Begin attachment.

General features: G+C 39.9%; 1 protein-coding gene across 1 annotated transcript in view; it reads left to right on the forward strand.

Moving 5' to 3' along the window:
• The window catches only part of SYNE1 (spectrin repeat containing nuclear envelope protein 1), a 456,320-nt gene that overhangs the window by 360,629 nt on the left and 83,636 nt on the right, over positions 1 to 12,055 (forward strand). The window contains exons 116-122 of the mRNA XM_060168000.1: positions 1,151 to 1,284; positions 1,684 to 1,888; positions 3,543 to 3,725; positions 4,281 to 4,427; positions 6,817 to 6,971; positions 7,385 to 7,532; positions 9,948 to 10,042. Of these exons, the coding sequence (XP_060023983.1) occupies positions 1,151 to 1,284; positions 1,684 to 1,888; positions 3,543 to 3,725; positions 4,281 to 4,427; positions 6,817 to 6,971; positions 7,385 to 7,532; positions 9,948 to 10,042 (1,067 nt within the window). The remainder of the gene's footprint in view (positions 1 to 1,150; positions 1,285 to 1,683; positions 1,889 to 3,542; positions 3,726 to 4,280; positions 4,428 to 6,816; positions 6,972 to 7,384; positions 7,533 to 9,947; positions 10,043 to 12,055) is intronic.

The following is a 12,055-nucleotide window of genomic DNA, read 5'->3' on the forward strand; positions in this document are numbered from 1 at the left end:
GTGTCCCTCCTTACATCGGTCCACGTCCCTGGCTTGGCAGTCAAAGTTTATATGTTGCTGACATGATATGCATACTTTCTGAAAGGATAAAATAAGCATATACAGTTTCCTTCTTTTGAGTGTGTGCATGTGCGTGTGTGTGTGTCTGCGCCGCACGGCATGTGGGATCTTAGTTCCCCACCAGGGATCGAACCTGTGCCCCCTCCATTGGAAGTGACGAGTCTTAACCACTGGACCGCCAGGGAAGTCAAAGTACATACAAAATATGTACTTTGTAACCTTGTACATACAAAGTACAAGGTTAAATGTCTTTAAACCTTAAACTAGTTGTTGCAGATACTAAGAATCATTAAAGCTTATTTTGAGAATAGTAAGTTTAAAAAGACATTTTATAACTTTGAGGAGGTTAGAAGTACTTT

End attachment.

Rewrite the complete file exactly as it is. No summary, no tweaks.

General features: G+C 39.9%; 1 protein-coding gene across 1 annotated transcript in view; it reads left to right on the forward strand.

Moving 5' to 3' along the window:
• The window catches only part of SYNE1 (spectrin repeat containing nuclear envelope protein 1), a 456,320-nt gene that overhangs the window by 360,629 nt on the left and 83,636 nt on the right, over positions 1 to 12,055 (forward strand). The window contains exons 116-122 of the mRNA XM_060168000.1: positions 1,151 to 1,284; positions 1,684 to 1,888; positions 3,543 to 3,725; positions 4,281 to 4,427; positions 6,817 to 6,971; positions 7,385 to 7,532; positions 9,948 to 10,042. Of these exons, the coding sequence (XP_060023983.1) occupies positions 1,151 to 1,284; positions 1,684 to 1,888; positions 3,543 to 3,725; positions 4,281 to 4,427; positions 6,817 to 6,971; positions 7,385 to 7,532; positions 9,948 to 10,042 (1,067 nt within the window). The remainder of the gene's footprint in view (positions 1 to 1,150; positions 1,285 to 1,683; positions 1,889 to 3,542; positions 3,726 to 4,280; positions 4,428 to 6,816; positions 6,972 to 7,384; positions 7,533 to 9,947; positions 10,043 to 12,055) is intronic.

The following is a 12,055-nucleotide window of genomic DNA, read 5'->3' on the forward strand; positions in this document are numbered from 1 at the left end:
GTGTCCCTCCTTACATCGGTCCACGTCCCTGGCTTGGCAGTCAAAGTTTATATGTTGCTGACATGATATGCATACTTTCTGAAAGGATAAAATAAGCATATACAGTTTCCTTCTTTTGAGTGTGTGCATGTGCGTGTGTGTGTGTCTGCGCCGCACGGCATGTGGGATCTTAGTTCCCCACCAGGGATCGAACCTGTGCCCCCTCCATTGGAAGTGACGAGTCTTAACCACTGGACCGCCAGGGAAGTCAAAGTACATACAAAATATGTACTTTGTAACCTTGTACATACAAAGTACAAGGTTAAATGTCTTTAAACCTTAAACTAGTTGTTGCAGATACTAAGAATCATTAAAGCTTATTTTGAGAATAGTAAGTTTAAAAAGACATTTTATAACTTTGAGGAGGTTAGAAGTACTTT